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Afghanistan: Internal, External Restructuring Highlight Ongoing Security Challenges
This week’s snapshot focuses on developments in Afghanistan. The Special Inspector General for Afghanistan Reconstruction on 29JAN published a quarterly report highlighting the “fragile and worsening” condition of the economy and security climate in the country. On 28JAN, Lt. General John Nicholson Jr., President Barack Obama’s choice to become the new commander of US forces in Afghanistan, agreed with members of the Senate Armed Services Committee who described the security situation in Afghanistan as “deteriorating.” Meanwhile, the Afghan army stretched the recruitment age, the Quarilateral Coordination Group (QCG) is set to meet with the Taliban as early as this month, and Afghanistan chief executive Dr. Abdullah Abdullah paid a visit to New Delhi to assure Indian leaders that they’re kept in the loop as the prospective talks draw closer.
News summary of events during the week of 01FEB – 07FEB
Sample of Twitter handles tweeting about developments in Afghanistan
Sample of Third Party Validators regarding developments in Afghanistan
Vanda Felbab-Brown, Senior Fellow, Center for 21st Century Security and Intelligence at Brookings
“And so the question is whether we, the United States, are prepared to stand by with Afghanistan for that long and whether the Afghans will have the resolve. So it’s really important that the military and the police fight as hard as they can, because the weaker they fight, the more they defect, the more intimidated they are, the more brain drain that flows from Afghanistan, the stronger the Taliban is viewed and the more intransigent they will be in the negotiations. Now the negotiations will be very much about the military battlefield as much as they will about what’s happening at the table for a long time.”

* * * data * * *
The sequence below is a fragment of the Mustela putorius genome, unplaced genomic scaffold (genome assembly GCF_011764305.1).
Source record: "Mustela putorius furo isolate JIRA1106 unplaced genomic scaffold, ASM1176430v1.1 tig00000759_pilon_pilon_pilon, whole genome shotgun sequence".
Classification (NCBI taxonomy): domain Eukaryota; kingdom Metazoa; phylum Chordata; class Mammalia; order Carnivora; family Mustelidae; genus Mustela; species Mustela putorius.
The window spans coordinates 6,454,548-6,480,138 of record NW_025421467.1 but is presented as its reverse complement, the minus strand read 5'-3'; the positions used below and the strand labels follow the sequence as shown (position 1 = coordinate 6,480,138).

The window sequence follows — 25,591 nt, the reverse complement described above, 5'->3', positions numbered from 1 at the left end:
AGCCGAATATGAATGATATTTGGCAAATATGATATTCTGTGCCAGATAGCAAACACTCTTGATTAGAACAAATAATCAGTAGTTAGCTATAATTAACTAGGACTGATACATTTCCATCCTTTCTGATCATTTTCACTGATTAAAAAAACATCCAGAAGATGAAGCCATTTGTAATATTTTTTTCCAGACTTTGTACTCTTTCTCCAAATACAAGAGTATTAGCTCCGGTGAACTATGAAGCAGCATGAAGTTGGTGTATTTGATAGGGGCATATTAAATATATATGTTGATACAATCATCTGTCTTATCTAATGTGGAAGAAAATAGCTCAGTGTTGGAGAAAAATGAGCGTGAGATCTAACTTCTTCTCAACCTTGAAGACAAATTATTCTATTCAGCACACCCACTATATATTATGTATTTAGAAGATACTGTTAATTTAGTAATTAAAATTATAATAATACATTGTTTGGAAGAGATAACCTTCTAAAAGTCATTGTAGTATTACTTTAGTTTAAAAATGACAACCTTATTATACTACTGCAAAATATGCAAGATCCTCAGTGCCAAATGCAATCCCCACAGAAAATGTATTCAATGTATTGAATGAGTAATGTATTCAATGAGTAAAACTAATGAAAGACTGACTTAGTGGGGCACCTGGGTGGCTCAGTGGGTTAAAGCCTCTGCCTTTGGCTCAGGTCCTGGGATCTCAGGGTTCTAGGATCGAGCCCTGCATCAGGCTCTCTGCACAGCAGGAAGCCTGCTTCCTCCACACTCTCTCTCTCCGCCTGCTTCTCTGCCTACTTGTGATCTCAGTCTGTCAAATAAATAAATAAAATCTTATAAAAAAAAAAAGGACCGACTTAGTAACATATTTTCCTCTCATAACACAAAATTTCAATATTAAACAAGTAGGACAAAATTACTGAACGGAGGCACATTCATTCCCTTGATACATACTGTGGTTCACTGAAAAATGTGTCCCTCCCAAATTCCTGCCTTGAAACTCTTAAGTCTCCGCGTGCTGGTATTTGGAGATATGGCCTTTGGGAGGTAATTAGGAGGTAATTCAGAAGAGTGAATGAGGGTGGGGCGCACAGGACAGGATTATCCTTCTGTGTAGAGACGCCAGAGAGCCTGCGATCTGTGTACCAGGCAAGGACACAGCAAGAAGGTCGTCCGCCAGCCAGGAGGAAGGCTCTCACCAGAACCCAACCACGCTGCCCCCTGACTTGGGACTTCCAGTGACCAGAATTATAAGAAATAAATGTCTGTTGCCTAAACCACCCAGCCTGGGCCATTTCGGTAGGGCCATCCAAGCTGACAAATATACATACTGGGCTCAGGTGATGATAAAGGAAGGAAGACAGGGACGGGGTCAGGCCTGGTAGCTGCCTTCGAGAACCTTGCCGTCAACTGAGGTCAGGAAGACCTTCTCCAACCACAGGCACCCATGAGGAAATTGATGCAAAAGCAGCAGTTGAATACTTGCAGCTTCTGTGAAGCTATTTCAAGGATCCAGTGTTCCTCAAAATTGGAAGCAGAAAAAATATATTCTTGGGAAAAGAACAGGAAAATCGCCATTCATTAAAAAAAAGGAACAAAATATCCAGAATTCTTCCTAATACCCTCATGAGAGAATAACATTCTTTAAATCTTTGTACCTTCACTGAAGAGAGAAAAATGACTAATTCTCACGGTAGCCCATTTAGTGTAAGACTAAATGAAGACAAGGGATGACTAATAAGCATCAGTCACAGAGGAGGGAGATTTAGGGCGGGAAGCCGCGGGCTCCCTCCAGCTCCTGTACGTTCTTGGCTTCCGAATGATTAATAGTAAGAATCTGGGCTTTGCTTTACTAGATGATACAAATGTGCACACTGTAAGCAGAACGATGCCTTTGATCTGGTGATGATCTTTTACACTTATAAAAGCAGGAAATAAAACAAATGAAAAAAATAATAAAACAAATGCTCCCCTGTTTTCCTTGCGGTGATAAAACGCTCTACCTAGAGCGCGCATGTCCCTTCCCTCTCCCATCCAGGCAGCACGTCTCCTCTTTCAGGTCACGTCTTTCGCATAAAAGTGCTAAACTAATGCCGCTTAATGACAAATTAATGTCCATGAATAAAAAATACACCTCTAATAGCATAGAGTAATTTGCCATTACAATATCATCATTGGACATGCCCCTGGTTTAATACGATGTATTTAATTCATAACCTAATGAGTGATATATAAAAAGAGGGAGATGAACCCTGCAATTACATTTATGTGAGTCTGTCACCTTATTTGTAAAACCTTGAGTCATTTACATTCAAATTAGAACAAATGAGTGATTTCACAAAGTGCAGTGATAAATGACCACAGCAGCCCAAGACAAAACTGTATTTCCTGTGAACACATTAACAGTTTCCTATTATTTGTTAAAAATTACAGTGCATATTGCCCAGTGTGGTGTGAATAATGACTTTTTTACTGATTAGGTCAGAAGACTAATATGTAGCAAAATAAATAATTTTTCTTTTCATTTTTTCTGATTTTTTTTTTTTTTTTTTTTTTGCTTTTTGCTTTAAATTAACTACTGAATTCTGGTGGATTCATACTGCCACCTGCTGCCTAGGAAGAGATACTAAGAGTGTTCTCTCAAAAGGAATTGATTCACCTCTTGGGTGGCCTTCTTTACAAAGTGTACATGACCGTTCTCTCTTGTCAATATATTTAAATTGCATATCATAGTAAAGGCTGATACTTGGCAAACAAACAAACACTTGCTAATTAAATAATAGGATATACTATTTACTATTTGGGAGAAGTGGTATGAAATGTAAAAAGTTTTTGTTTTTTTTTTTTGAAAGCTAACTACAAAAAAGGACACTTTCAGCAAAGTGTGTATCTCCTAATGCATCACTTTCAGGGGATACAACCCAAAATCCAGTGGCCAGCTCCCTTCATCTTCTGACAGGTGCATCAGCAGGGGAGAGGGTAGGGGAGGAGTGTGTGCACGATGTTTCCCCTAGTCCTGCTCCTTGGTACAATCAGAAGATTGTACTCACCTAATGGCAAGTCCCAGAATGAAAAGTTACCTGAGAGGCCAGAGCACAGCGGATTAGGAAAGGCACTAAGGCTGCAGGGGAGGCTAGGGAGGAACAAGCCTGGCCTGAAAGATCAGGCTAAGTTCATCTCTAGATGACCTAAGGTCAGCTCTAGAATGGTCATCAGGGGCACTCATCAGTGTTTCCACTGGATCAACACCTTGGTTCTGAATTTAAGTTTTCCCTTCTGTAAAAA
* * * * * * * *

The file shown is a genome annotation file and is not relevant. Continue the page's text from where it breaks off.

Christopher Paul, Senior Social Scientist, Professor at Pardee RAND Graduate School and Colin P. Clarke, Associate Political Scientist at RAND
“One possible benefit of a growing Islamic State presence could be a warming of relations between the governments in Kabul and Islamabad, which would have a shared interest in preventing the group from gaining a foothold in the region. This rapprochement was initially spurred by the Peshawar school massacre in December 2014, after which the Pakistani government reevaluated its stance toward certain militant groups operating on its soil.”
Zubair Iqbal, scholar-in-residence, Middle East Institute
“Embezzlement and bribery have become institutionalized — more than in the past — partly because of the huge amount of funding and the weak management.”
Marvin Weinbaum, scholar-in-residence, Middle East Institute
“Without the international community’s willingness to continue to invest in the nonmilitary, there is no Afghan economy, and some argue no Afghan security.”
Anthony Cordesman, Arleigh A. Burke Chair in Strategy at CSIS